Induction of new employees with augmented reality
Augmented reality (AR), i.e. the computer-based extension of reality, not only promises a lot of fun and extraordinary experiences in the gaming world, but is now also used as an important component in industry and business. Manual workstations in the factory of the future are equipped with an interactive interface that guides the employee through the assembly process of a product via hand tracking and projection. The extent to which training new employees with the help of these assistance systems works is being investigated in Lemgo by the two research institutes of the Fraunhofer-Gesellschaft and TH OWL.
In cooperation with the Clausthal University of Technology, a study was conducted with a total of 33 test subjects. It was observed how the test persons learn the assembly process over several days with the help of an AR assistance system and how quickly knowledge was built up. This was compared with a group of test persons who learn the process via paper instructions and a group of test persons who are taught the process via instructions from a foreman. Sebastian Büttner, research assistant at the Institute for Industrial IT (inIT) at TH OWL, summarises the results in his paper "Augmented Reality Training for Industrial Assembly Work - Are Projection-based AR Assistive Systems an Appropriate Tool for Assembly Training?". "On the first day, we could not initially detect any differences between the three groups. At the beginning of the second day, however, it became apparent that the group that was trained by a foreman knew significantly more about the assembly process than the other two groups. Consequently, the training time of this group was the shortest on the second day and also overall. The average training time using the AR assistance system was between the training time with a foreman and the group that learned with paper instructions. However, the assistance system group did not show any significant time differences to either of the other two groups. After one week, we tested the knowledge of the test persons again. Here we found that knowledge retention was independent of the learning method used. Furthermore, we found that when using the paper instructions, several test persons had systematically learned something incorrectly. When learning with our AR assistance system, this could be avoided, as potential errors are recognised directly by the system through hand tracking and the employee is made aware of them. He thus receives an indication even before the error is made that the step to be taken must be a different one," Büttner gives an insight into the results.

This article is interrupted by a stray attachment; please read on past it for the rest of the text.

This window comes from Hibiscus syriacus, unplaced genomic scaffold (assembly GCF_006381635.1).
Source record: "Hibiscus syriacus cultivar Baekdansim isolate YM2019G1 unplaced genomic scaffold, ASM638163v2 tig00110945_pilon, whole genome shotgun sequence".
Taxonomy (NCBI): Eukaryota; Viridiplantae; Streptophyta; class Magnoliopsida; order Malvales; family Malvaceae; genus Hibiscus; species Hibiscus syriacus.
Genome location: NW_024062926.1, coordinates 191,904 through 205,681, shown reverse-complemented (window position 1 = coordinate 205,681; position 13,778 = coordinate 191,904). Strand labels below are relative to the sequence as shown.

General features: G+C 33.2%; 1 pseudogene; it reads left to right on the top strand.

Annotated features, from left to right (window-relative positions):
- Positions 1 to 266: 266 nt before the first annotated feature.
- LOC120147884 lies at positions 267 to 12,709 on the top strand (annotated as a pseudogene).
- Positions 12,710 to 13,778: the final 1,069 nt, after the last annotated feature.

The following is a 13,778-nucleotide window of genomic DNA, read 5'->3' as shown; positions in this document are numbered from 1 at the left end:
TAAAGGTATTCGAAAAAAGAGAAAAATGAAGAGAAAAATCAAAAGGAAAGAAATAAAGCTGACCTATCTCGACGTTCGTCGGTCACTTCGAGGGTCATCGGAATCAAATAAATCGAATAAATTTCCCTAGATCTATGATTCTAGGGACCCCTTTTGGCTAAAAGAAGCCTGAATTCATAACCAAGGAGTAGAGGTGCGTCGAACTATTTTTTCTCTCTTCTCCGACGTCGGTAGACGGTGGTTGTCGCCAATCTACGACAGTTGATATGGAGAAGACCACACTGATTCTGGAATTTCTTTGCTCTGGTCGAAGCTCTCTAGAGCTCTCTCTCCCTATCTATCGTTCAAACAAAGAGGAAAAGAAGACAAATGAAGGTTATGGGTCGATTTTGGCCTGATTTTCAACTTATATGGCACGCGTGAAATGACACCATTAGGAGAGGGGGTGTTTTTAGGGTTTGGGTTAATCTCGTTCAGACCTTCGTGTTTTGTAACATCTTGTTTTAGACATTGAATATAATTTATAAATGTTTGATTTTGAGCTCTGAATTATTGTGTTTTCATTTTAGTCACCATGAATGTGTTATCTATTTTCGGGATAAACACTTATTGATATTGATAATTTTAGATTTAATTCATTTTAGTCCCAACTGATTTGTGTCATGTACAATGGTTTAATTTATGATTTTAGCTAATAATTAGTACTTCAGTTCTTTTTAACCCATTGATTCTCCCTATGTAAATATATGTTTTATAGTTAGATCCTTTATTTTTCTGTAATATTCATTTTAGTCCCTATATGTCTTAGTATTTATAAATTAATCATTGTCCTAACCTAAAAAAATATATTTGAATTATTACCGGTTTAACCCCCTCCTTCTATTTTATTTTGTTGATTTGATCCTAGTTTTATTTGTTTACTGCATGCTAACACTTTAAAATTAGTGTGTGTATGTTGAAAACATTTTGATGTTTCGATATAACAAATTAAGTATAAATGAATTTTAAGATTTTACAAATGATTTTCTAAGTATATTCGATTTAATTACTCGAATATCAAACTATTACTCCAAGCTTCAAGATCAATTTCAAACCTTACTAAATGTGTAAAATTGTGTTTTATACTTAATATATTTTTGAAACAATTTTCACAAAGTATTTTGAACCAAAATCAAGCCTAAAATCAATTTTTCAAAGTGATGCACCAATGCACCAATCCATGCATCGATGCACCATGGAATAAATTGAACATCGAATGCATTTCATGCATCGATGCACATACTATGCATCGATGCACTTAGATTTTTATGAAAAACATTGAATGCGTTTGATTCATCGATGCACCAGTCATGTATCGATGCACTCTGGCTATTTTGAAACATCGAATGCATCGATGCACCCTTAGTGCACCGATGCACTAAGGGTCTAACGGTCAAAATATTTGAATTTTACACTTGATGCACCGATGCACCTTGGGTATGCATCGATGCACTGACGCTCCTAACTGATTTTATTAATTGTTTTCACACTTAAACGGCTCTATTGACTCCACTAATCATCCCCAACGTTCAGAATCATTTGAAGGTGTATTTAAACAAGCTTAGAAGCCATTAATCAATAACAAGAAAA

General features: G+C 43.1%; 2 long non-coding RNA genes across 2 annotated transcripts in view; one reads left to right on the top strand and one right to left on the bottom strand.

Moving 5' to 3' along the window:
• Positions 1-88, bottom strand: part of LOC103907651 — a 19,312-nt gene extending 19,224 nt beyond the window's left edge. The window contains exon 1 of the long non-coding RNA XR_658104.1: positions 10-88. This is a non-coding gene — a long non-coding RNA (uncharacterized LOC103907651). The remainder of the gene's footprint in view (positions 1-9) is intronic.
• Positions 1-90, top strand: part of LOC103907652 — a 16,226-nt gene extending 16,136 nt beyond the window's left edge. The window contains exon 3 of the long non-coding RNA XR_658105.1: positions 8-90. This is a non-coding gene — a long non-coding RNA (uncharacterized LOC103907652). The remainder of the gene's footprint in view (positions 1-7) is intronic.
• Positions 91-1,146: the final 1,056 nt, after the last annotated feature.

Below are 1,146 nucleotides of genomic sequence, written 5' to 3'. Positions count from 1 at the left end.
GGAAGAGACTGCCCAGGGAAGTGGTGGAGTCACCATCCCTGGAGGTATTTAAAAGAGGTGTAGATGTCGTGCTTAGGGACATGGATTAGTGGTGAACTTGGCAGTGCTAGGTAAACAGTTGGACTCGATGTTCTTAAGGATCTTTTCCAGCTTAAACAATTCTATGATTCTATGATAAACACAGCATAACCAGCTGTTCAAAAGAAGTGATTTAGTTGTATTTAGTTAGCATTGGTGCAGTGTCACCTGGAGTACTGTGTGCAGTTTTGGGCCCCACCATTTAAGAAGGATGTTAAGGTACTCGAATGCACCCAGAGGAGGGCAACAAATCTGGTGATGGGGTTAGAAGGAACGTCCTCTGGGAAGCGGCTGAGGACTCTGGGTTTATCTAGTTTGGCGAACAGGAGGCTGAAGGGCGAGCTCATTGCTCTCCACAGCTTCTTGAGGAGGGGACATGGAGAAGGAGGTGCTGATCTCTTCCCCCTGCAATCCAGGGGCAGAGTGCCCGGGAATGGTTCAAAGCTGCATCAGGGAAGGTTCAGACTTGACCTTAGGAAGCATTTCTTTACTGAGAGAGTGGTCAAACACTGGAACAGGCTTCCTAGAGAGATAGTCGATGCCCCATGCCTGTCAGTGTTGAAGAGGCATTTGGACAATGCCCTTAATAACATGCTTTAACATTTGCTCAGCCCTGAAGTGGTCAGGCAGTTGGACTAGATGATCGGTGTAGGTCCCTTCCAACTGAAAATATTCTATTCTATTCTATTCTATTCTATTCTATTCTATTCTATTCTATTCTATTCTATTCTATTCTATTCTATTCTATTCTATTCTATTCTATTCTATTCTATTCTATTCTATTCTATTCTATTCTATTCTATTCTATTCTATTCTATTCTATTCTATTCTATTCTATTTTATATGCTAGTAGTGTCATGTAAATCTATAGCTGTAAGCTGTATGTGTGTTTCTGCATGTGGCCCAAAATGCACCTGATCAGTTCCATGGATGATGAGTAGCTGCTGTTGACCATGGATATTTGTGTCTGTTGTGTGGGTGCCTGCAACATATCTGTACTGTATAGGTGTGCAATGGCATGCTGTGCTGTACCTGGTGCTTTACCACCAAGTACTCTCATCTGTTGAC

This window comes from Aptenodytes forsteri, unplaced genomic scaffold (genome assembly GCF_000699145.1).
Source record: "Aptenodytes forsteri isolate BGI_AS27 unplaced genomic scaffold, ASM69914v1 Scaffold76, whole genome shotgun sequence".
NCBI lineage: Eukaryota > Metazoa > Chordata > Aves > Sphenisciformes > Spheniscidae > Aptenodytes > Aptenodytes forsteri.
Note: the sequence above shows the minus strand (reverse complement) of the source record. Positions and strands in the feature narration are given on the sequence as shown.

Büttner and his co-authors Professor Michael Prilla from TU Clausthal and Professor Carsten Röcker from inIT and head of the Assistance Systems Research Group at Fraunhofer, submitted their paper to the most prestigious conference in the field of human-computer interaction, the "ACM Conference on Human Factors in Computing Systems (CHI)", and were awarded the "Honorable Mention Award". This puts them among the top 5 % of the 3,126 publications submitted. Due to the Corona pandemic, however, the conference could not take place as planned from 25 to 30 April in Honolulu, Hawaii. Nevertheless, the paper was presented at the end of May as part of the "Virtual German CHI Week 2020". At this virtual conference, all the papers that were written at German research institutions and should actually have been presented in Hawaii were presented and discussed in three-minute videos.
"Of course it is a great pity that the conference could not take place as planned. Nevertheless, we are very happy about this award and proud of our work," Sebastian Büttner says happily. For him and his team, this concludes the study. Now, however, the research question follows: how can such assistance systems be further developed so that they are more suitable for training an employee and how can the system better adapt to the person and impart knowledge? "We will continue to research this topic with the aim of making the systems as adaptive as possible," says Büttner, looking to the future.